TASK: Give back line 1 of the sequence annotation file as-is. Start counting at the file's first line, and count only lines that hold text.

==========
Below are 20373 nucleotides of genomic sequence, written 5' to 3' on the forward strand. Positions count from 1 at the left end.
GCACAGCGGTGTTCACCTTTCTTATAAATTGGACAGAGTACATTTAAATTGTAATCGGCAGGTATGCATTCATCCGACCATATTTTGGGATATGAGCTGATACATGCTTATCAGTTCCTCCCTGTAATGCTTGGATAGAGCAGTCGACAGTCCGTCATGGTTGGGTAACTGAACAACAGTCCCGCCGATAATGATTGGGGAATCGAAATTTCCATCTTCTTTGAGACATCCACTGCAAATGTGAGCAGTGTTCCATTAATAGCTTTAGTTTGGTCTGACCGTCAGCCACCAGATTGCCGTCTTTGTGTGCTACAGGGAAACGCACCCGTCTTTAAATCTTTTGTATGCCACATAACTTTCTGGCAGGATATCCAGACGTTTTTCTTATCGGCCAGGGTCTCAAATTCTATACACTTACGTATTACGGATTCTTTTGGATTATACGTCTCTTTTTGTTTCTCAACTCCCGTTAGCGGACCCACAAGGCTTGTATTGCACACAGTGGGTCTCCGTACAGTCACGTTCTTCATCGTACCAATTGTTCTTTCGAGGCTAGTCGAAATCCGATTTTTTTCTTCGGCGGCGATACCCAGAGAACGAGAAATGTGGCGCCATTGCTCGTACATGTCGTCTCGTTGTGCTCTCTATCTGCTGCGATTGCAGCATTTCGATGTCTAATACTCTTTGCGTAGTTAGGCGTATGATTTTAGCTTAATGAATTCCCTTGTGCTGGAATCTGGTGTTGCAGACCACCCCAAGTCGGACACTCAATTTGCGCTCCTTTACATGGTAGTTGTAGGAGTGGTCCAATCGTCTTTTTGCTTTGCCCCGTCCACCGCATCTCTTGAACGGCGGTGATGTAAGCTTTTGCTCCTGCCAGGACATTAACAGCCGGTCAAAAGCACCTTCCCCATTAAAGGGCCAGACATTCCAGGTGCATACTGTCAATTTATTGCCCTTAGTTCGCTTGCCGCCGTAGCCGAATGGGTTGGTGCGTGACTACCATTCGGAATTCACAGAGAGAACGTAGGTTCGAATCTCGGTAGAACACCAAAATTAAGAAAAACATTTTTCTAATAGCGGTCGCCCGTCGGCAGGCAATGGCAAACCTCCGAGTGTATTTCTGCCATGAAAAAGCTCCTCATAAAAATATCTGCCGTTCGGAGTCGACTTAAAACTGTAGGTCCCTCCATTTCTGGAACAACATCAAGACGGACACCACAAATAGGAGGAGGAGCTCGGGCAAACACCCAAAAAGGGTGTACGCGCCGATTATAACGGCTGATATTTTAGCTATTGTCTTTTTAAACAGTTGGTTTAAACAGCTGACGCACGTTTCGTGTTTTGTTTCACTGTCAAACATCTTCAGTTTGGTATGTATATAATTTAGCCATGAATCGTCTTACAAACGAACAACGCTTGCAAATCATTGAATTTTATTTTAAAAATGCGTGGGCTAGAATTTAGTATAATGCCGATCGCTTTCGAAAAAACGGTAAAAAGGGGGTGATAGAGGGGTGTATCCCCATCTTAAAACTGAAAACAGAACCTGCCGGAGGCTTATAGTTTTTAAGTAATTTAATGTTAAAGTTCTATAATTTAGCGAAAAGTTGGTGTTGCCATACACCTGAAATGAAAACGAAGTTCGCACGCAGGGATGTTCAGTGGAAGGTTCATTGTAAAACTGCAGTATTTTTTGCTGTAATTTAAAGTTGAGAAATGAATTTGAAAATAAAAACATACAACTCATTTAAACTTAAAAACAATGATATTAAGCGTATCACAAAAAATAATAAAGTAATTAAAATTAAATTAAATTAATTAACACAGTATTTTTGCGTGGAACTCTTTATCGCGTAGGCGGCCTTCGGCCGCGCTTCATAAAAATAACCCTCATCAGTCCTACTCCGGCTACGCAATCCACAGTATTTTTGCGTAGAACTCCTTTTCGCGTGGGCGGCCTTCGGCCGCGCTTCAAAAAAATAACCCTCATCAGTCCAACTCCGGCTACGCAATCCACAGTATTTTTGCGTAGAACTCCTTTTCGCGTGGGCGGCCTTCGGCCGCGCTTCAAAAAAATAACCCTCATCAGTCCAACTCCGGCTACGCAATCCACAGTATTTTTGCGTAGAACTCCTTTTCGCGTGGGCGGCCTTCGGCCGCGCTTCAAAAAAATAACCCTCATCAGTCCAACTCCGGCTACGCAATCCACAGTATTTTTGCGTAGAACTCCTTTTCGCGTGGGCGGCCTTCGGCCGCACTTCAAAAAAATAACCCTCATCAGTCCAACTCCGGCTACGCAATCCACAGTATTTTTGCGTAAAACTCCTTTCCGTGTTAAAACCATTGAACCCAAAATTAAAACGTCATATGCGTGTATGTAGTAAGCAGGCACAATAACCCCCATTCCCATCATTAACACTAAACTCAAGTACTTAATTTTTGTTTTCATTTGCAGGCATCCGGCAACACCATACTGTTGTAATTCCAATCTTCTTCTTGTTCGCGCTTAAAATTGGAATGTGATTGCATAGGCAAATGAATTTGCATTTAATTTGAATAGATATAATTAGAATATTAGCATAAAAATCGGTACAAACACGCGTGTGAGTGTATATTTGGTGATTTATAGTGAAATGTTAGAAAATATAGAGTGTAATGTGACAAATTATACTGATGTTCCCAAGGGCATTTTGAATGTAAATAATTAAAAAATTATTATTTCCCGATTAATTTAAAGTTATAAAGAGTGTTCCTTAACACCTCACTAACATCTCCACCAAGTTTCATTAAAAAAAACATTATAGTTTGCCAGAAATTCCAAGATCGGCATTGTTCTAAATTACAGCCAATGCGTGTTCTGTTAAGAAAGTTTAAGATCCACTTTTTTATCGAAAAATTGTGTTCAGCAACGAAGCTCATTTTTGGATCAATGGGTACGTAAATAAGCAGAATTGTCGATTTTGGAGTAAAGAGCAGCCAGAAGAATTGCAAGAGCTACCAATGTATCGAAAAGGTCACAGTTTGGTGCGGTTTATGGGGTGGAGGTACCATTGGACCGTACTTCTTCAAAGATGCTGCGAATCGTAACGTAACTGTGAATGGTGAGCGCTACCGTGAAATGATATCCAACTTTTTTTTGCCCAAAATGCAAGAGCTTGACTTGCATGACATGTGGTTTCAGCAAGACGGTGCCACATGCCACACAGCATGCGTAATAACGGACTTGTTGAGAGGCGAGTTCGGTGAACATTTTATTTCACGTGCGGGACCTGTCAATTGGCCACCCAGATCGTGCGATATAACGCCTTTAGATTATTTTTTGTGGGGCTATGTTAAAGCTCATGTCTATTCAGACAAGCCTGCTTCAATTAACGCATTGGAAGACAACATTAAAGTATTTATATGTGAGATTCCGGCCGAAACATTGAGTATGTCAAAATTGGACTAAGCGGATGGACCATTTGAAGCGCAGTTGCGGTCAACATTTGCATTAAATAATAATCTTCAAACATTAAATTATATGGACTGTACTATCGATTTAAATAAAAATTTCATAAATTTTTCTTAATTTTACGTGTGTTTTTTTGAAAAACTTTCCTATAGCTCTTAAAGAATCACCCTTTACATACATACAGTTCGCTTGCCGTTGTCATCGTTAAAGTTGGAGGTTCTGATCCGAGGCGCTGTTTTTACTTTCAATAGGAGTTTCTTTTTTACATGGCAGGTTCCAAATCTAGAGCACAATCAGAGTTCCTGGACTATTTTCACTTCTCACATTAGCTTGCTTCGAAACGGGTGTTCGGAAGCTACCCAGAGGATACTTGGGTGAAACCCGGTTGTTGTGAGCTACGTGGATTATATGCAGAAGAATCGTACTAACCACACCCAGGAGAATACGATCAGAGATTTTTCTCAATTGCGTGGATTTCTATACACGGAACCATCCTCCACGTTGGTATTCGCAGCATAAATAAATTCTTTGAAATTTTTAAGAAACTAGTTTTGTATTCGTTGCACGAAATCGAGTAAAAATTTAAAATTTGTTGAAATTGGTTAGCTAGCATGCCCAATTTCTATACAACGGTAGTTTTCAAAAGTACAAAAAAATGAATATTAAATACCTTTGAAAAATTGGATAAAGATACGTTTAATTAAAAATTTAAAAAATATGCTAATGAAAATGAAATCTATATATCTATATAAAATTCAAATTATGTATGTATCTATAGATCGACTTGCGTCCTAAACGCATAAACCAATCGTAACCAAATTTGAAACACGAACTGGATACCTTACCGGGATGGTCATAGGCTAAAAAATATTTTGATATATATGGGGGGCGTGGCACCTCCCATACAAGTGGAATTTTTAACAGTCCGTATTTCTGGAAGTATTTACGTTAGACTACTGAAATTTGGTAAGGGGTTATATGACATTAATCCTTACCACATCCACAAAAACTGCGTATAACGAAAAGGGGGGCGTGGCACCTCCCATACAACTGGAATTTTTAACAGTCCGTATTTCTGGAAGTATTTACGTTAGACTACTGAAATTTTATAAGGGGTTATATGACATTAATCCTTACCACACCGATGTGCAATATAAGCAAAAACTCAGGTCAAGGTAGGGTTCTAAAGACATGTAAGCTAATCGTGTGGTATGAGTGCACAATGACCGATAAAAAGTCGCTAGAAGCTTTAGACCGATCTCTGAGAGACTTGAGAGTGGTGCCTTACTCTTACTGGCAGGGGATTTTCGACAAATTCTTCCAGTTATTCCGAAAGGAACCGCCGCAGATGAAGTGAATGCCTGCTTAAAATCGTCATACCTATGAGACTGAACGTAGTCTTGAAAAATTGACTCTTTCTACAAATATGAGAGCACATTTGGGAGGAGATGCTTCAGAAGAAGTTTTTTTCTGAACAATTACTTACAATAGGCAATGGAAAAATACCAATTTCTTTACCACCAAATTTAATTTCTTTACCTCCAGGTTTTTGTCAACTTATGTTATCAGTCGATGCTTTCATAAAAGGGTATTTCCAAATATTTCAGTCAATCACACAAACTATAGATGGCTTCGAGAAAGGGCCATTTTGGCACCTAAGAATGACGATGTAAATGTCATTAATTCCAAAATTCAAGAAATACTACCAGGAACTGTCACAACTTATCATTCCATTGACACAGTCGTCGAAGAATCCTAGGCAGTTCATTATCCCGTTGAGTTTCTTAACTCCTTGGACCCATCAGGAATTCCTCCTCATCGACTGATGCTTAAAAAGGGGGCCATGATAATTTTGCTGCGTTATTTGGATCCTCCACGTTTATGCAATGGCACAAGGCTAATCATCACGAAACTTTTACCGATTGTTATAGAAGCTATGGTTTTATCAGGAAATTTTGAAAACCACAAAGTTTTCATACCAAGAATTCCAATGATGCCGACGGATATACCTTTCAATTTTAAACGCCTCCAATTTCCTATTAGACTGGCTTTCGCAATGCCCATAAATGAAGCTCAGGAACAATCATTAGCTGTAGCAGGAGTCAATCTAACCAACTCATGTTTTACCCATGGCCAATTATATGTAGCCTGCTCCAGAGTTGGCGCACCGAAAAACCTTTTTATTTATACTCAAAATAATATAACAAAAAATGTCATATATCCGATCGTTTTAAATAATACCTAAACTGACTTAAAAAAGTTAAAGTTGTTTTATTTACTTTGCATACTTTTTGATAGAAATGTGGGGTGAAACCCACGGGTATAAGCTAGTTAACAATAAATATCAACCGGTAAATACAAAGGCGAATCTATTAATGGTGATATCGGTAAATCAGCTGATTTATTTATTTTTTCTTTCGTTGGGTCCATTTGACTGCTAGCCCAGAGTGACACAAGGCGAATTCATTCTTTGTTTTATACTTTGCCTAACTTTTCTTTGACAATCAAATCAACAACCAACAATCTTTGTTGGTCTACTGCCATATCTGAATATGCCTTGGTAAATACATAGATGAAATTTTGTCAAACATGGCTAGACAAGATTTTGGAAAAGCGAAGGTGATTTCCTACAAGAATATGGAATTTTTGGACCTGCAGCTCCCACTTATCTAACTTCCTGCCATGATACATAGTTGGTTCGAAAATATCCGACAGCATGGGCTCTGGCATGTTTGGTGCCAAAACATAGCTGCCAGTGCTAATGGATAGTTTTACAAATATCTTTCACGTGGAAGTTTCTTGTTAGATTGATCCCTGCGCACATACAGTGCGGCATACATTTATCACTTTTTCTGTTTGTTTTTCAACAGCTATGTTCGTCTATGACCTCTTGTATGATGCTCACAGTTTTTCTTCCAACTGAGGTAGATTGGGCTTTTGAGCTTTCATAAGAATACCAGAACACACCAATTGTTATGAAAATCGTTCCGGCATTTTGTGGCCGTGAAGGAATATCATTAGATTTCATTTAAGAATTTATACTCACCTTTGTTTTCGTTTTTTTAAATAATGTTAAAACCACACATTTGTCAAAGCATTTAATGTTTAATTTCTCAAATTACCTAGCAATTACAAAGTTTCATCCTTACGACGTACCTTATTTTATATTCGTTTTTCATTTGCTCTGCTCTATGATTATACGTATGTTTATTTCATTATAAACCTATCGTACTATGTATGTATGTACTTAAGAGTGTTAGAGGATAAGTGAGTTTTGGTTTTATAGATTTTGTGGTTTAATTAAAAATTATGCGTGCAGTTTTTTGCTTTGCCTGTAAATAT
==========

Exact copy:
Below are 20373 nucleotides of genomic sequence, written 5' to 3' on the forward strand. Positions count from 1 at the left end.